Funk’s chief physician is back with a star-studded surgical procedure
On the opening track of ‘Invite The Light’, Junie Morrison of Parliament-Funkadelic fame broadcasts from a dystopian, futuristic outer space. Junie’s transmission brings bad news: there’s a future without funk and my god is it bleak. Intergalactic dystopia, however, is an oversubscribed theme. So how come Dam-Funk’s latest album is so difficult to dismiss?
“Funk is the underdog, the black sheep of black music,” says Damon Riddick, the quote generator, 70s baby and self-professed “funksta” who has been tasked with keeping the genre alive. He’s been doing a stellar job so far. Under the moniker Dam-Funk, Riddick has produced a stack of entertaining records, including the self-titled 7 Days Of Funk album, his acclaimed 2013 collaboration with Snoop Dogg. His first full-length since then, ‘Invite the Light’ further flaunts Dam’s funky chops.
From danceable grooves to sub-genre explorations, Dam forces 70s funk under the knife. ‘We Continue’ boasts P-funk’s most celebrated features – spacey synths and squelchy basslines that take us back to the heady days – but the rest of the album makes forays into unconventional territory. This music is incredibly versatile – and Dam wants to be sure we know it. Take ‘Floating On Air’, for example. With a deft incision, Dam replaces traditional funk drumming with ambient trip hop percussion. Featuring Flea and Computer Jay, it revives what Dam has dubbed “head-nodding” modern funk. “Floating on air, dying,” he breathes over chiptune strains, while haunting synths keep it extra weird. In contrast, ‘O.B.E.’ flirts with house, another “black sheep of black music”.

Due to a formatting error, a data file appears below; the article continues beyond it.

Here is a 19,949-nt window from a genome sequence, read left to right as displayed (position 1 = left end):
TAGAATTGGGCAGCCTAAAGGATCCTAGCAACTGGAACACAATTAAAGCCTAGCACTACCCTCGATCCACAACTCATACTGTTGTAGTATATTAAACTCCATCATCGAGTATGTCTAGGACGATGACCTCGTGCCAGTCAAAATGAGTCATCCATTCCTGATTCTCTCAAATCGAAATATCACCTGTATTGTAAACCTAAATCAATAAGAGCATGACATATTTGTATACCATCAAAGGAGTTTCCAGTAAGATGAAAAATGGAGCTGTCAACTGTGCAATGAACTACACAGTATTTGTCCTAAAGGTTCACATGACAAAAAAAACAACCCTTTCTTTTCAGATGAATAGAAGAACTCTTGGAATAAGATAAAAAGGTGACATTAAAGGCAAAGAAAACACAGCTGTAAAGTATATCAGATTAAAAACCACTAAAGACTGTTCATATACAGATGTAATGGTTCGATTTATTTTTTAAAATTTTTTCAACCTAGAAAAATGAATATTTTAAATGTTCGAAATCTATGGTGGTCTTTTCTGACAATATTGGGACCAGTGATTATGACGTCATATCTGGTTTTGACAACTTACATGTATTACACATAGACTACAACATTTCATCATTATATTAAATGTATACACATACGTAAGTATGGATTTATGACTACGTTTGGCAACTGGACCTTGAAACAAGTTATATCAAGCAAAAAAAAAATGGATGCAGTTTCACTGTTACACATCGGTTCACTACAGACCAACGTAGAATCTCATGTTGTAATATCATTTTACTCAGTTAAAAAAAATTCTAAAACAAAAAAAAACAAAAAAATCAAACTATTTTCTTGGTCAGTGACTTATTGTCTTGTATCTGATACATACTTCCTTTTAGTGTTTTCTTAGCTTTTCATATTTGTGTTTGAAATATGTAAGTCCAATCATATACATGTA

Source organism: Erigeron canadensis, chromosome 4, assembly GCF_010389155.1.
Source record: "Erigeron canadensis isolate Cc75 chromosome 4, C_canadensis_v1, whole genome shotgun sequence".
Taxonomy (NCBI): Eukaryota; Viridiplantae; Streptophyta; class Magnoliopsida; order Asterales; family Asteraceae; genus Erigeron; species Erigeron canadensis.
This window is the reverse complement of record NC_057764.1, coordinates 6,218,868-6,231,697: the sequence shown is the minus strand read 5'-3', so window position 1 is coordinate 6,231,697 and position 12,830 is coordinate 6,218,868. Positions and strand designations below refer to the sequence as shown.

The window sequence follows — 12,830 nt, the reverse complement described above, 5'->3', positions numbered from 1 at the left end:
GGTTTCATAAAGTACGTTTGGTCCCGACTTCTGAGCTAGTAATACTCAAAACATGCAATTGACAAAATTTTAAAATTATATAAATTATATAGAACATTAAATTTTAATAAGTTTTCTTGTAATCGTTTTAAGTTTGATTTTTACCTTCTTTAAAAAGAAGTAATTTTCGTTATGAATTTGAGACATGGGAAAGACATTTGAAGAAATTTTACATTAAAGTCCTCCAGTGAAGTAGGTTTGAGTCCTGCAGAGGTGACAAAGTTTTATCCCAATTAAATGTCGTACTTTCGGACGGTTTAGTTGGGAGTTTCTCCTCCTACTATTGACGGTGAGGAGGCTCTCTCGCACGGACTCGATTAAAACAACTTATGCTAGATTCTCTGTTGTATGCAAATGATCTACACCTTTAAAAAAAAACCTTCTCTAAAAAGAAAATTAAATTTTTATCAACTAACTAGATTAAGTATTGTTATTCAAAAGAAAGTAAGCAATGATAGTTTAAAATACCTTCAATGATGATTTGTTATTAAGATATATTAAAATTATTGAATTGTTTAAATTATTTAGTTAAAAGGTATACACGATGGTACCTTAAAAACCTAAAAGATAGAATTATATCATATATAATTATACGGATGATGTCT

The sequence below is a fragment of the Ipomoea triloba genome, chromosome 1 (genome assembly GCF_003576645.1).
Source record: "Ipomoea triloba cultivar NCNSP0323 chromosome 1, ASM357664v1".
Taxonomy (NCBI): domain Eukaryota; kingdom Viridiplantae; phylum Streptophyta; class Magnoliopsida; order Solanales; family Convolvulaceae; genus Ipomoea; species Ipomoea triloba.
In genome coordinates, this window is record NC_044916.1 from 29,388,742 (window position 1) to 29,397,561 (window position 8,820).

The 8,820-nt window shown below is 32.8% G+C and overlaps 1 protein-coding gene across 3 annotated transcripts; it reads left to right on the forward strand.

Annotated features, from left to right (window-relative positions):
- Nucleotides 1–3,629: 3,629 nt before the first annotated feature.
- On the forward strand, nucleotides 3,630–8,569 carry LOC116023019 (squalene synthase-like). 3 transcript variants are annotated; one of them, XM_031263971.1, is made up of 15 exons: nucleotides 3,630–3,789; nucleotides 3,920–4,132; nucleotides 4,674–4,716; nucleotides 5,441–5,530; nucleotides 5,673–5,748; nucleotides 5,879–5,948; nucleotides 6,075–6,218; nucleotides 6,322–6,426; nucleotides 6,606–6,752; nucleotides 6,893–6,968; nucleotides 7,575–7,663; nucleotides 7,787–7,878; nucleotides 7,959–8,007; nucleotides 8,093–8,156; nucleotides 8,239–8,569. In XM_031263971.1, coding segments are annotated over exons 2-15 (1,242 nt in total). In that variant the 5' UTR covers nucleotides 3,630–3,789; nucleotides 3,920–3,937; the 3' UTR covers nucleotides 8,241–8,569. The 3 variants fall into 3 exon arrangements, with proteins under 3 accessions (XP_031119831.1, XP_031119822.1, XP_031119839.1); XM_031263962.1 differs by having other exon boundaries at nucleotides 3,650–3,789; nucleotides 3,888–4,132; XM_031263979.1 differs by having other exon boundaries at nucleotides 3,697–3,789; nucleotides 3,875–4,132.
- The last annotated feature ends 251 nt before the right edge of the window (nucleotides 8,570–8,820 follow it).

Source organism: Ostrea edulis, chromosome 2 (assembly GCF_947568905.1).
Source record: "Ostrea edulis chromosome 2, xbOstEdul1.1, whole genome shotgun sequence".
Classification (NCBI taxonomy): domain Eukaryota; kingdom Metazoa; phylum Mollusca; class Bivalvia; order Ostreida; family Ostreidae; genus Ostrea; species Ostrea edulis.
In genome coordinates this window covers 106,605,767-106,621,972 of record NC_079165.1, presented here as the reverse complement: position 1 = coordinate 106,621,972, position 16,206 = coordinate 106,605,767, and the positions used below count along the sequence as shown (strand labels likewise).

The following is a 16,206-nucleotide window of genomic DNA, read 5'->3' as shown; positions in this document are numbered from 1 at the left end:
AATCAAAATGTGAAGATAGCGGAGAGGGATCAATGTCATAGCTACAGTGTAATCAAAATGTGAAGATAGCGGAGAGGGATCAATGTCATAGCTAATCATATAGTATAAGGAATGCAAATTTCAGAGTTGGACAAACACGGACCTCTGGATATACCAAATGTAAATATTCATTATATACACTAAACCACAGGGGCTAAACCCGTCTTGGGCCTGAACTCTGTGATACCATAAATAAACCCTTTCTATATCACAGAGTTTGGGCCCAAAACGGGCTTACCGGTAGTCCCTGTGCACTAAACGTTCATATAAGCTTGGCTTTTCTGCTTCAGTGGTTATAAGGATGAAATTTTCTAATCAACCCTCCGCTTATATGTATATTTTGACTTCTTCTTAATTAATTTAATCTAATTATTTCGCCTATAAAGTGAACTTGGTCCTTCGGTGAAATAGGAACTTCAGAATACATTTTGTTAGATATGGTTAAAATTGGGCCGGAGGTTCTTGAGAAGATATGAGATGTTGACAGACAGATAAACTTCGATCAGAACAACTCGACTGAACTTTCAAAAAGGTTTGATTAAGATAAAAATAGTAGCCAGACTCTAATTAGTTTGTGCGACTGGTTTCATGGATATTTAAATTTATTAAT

Then there’s the G-funk. Dam enlists Snoop Dogg in the archetypal ‘Just Ease Your Mind From All Negativity’ and Snoop’s lackadaisical technique steals the show. As far as the guest rappers on the album go, he comes second only to Q-Tip, who features on ‘I’m Just Tryna Survive (In The Big City)’, discussing the trials of urban America. “Who’s carving the apple pie we eating?” spits Q-Tip, in keeping with P-funk’s sociopolitical streak. Like ‘Acting’ and ‘Surveillance Escape’, ‘I’m Just Tryna Survive’ projects contemporary concerns into a different dimension, but serious thought is eventually grounded with a dose of cool. In true funk style, ‘I’m Just Tryna Survive’ reprises later on with a danceable “party version”.
‘Invite The Light’ is a big album. Not only are there 20 tracks, it’s also musically and thematically sweeping. According to his label, it is a “beginning to end” vision of Damon Riddick’s life in the last six years, but it has other layers too. Throughout the record, Dam emphasises positivity in his listeners – inviting the light – and issues dire warnings of what could happen in a world in which mankind has “lost its awareness of funk”. Thankfully, Dam-Funk is here to show us the way. “If we invite the funk, it will never let us down,” he declares. You know it.